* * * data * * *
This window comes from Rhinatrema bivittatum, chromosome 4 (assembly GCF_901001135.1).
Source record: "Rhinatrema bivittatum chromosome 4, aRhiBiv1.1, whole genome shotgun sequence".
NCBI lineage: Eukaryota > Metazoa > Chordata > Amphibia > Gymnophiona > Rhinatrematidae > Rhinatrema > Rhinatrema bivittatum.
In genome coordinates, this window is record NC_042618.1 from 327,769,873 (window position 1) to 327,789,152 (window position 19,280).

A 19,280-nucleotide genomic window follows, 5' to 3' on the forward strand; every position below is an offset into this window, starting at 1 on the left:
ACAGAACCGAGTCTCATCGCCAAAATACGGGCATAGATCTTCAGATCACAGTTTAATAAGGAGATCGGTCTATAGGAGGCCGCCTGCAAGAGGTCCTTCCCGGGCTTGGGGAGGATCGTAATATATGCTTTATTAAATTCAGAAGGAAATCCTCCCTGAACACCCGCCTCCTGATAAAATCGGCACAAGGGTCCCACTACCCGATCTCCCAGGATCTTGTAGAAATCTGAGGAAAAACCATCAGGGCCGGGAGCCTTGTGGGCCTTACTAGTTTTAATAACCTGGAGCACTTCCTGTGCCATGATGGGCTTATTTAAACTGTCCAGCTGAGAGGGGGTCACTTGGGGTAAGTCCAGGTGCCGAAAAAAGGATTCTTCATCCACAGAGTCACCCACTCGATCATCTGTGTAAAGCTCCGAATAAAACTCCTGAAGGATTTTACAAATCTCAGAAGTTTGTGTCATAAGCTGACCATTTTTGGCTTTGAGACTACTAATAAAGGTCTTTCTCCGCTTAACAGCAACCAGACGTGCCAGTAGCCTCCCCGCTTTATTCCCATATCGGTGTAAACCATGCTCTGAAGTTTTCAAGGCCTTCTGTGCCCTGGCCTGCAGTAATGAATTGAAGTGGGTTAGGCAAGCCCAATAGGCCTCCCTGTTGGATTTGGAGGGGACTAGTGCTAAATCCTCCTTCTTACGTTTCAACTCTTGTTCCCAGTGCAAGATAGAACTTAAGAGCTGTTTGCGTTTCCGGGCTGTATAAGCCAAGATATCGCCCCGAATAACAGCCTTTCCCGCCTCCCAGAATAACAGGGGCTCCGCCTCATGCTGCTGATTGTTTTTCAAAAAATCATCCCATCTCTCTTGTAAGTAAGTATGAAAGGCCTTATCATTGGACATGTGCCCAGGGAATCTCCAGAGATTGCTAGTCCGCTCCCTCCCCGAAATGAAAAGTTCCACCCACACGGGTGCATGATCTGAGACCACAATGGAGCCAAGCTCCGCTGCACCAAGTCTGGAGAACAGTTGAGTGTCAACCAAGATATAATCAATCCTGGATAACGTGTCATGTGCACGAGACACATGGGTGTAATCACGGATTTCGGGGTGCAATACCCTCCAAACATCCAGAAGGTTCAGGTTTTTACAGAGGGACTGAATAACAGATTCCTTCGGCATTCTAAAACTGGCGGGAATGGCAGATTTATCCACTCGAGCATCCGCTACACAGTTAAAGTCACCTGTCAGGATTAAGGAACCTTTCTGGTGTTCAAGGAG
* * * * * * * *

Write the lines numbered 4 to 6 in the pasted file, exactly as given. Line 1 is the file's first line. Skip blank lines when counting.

In genome coordinates, this window is record NC_042618.1 from 327,769,873 (window position 1) to 327,789,152 (window position 19,280).

A 19,280-nucleotide genomic window follows, 5' to 3' on the forward strand; every position below is an offset into this window, starting at 1 on the left:
ACAGAACCGAGTCTCATCGCCAAAATACGGGCATAGATCTTCAGATCACAGTTTAATAAGGAGATCGGTCTATAGGAGGCCGCCTGCAAGAGGTCCTTCCCGGGCTTGGGGAGGATCGTAATATATGCTTTATTAAATTCAGAAGGAAATCCTCCCTGAACACCCGCCTCCTGATAAAATCGGCACAAGGGTCCCACTACCCGATCTCCCAGGATCTTGTAGAAATCTGAGGAAAAACCATCAGGGCCGGGAGCCTTGTGGGCCTTACTAGTTTTAATAACCTGGAGCACTTCCTGTGCCATGATGGGCTTATTTAAACTGTCCAGCTGAGAGGGGGTCACTTGGGGTAAGTCCAGGTGCCGAAAAAAGGATTCTTCATCCACAGAGTCACCCACTCGATCATCTGTGTAAAGCTCCGAATAAAACTCCTGAAGGATTTTACAAATCTCAGAAGTTTGTGTCATAAGCTGACCATTTTTGGCTTTGAGACTACTAATAAAGGTCTTTCTCCGCTTAACAGCAACCAGACGTGCCAGTAGCCTCCCCGCTTTATTCCCATATCGGTGTAAACCATGCTCTGAAGTTTTCAAGGCCTTCTGTGCCCTGGCCTGCAGTAATGAATTGAAGTGGGTTAGGCAAGCCCAATAGGCCTCCCTGTTGGATTTGGAGGGGACTAGTGCTAAATCCTCCTTCTTACGTTTCAACTCTTGTTCCCAGTGCAAGATAGAACTTAAGAGCTGTTTGCGTTTCCGGGCTGTATAAGCCAAGATATCGCCCCGAATAACAGCCTTTCCCGCCTCCCAGAATAACAGGGGCTCCGCCTCATGCTGCTGATTGTTTTTCAAAAAATCATCCCATCTCTCTTGTAAGTAAGTATGAAAGGCCTTATCATTGGACATGTGCCCAGGGAATCTCCAGAGATTGCTAGTCCGCTCCCTCCCCGAAATGAAAAGTTCCACCCACACGGGTGCATGATCTGAGACCACAATGGAGCCAAGCTCCGCTGCACCAAGTCTGGAGAACAGTTGAGTGTCAACCAAGATATAATCAATCCTGGATAACGTGTCATGTGCACGAGACACATGGGTGTAATCACGGATTTCGGGGTGCAATACCCTCCAAACATCCAGAAGGTTCAGGTTTTTACAGAGGGACTGAATAACAGATTCCTTCGGCATTCTAAAACTGGCGGGAATGGCAGATTTATCCACTCGAGCATCCGCTACACAGTTAAAGTCACCTGTCAGGATTAAGGAACCTTTCTGGTGTTCAAGGAG